Labor Rejected Democrats for Supporting Free Trade, Ignoring Middle Class

Mark Gruenberg

Mark Gruenberg Editor, Press Associates Union News

So-called “free trade.” Jobs for the middle class. GOP attention to both, and not just by Donald Trump. Those are key reasons the Democratic Party lost key hunks of the labor vote, and not just in 2016, a panel of progressives and unionists says.

And the way to get those voters back is to stress kitchen-table economic issues that not only unite all wings of the party, but appeal to those workers and their families who feel left behind, added one of the speakers, AFL-CIO Secretary-Treasurer Liz Shuler.

The group, convened by the Women’s National Democratic Club in D.C., also included Thea Lee, a longtime top AFL-CIO analyst and staffer who now heads the Economic Policy Institute, Jared Bernstein, former top economist for EPI and for Democratic Vice President Joe Biden, and Daniel Loveless, the business manager for Steamfitters Local 602 in Maryland.

The session’s backdrop is the looming 2018 election, when most governors and state legislators will seek re-election. It’s also an off-year election and in the last two off-years, 2010 and 2014, worker-friendly candidates, most of them Democrats, got wiped out.

The backdrop also includes Democratic presidential nominee Hillary Clinton’s unexpected loss to GOPer Donald Trump in 2016. In the key swing states of Ohio, Wisconsin, Michigan and Pennsylvania which Trump took, union families and voters were a big reason. Exit polls showed Trump and Clinton split their votes 50-50. In Ohio, he won 52 percent.

Shuler spent the first part of her remarks laying one issue to rest: That Clinton lost the labor vote. Trump “only did four percentage points better than” 2012 GOP nominee Mitt Romney did against Democratic President Barack Obama. “But Clinton did nine points worse.”

Trade was a key reason, Shuler said. In so many words, union members and pro-union voters did not forget then-President Bill Clinton jammed the North American Free Trade Agreement through Congress in 1993 over labor’s outspoken opposition and predictions of huge job losses, which have since occurred. Workers held NAFTA against Hillary Clinton.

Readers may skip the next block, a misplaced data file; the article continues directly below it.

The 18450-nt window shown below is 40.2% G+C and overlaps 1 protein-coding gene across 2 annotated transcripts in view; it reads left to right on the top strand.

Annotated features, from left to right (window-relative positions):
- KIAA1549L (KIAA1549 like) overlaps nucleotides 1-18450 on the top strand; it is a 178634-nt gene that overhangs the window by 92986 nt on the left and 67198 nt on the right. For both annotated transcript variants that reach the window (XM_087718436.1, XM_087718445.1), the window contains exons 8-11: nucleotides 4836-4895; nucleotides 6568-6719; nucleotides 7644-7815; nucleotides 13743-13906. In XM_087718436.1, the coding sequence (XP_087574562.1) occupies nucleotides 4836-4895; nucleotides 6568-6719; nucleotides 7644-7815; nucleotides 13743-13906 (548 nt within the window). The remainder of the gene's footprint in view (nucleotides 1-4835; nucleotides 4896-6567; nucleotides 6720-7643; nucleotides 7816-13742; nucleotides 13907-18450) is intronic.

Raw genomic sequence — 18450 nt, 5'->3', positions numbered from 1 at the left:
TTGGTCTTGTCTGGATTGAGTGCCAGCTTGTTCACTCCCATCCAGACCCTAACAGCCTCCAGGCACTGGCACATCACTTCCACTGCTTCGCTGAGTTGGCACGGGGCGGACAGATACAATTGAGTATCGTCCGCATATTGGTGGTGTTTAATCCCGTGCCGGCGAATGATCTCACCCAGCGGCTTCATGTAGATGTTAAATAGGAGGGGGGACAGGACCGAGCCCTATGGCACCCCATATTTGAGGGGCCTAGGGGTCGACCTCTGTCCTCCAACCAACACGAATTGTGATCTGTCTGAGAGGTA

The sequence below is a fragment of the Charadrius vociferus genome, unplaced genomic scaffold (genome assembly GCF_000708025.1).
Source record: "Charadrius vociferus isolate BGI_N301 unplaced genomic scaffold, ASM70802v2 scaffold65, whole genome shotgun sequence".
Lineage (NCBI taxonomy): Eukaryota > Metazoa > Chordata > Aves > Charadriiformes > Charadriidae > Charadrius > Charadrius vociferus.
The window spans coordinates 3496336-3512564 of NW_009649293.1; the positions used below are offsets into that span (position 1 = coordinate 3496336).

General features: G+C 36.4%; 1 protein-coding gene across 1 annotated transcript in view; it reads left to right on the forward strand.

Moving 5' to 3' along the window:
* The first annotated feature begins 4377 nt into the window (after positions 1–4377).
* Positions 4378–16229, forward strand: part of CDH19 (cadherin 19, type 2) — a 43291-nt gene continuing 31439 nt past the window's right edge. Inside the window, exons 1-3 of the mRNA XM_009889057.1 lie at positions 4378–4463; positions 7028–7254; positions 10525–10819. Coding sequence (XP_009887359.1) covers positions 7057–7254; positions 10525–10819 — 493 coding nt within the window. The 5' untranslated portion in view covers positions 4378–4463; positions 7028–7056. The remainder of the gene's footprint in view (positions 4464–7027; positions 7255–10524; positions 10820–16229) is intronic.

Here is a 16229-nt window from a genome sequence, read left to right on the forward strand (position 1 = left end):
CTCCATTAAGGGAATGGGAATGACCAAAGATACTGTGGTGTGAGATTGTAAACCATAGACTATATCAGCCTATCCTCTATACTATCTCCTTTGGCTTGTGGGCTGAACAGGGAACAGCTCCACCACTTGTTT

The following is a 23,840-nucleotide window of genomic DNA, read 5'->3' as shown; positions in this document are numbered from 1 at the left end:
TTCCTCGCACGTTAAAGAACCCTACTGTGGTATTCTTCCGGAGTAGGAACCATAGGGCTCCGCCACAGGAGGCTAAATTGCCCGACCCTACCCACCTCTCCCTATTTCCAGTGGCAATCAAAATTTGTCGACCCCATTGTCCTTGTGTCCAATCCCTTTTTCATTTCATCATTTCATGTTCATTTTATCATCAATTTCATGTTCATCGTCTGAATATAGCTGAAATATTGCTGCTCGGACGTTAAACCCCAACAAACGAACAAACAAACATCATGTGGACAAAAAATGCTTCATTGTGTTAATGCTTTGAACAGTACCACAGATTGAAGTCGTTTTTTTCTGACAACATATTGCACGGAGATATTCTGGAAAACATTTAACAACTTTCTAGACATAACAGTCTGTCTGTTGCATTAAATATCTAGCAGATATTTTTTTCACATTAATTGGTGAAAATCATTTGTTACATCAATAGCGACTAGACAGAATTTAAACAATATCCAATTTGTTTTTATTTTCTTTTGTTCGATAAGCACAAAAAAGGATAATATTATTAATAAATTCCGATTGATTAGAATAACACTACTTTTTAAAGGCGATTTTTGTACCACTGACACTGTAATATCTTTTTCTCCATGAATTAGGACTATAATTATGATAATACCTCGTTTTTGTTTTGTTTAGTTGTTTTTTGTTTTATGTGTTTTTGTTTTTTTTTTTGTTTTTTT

So when Hillary Clinton sought the White House, unionists were leery of her campaign conversion to skepticism about a subsequent business-written trade pact, the Trans-Pacific Partnership. As Obama’s Secretary of State, she backed the TPP.

“It’s not hard to see the connection,” Shuler said. Clinton’s doubts on “free trade” and the TPP were “seen as late and as political pandering.”

By contrast, union voters trusted Trump’s words, and his outspoken denunciations of both pacts, Shuler added. “What were we seeing from the Democrats? Nothing.”

By contrast, in the New Deal and until the 1980s, the Democrats were “an unapologetic pro-labor party,” Shuler said. But under influence of centrists and so-called “New Democrats,” they got away from that orientation and tried – mostly without success – to woo business votes and, especially, campaign contributions. Workers saw that, she added.

The antidote can be found, she contended, in going back to the party’s roots, and running a pro-worker campaign, with candidates unafraid to say the word “union,” back it with deeds and pointing out how unions brought workers everything from the weekend to sick leave to health care, through collective bargaining and lobbying.

That’s what Democrat Conor Lamb did in Pennsylvania’s 18th Congressional District special election earlier this year, Shuler said. Unionists responded enthusiastically on the ground and at the polls – and Lamb won by 0.3 percent in a district Trump carried by 20 percentage points months before.

Bernstein also blamed the Democrats for buying into the pro-corporate “Washington consensus” about the absolute positive value of “free trade” pacts, about letting the market dictate policy and of the GOP response to individuals: “YOYO – you’re on your own.”

That combination “serves the top few percent and serves the financial markets and doesn’t serve those who depend on their paychecks,” he added.

“Trade has been mismanaged by the elite of both parties for decades and it left a vacuum for a hypocritical demagogue like Donald Trump to exploit,” Lee said. But there’s another reason Dems lost workers in those key swing states: Declining union density and Democratic refusal to go to bat for the middle class and reverse that tide.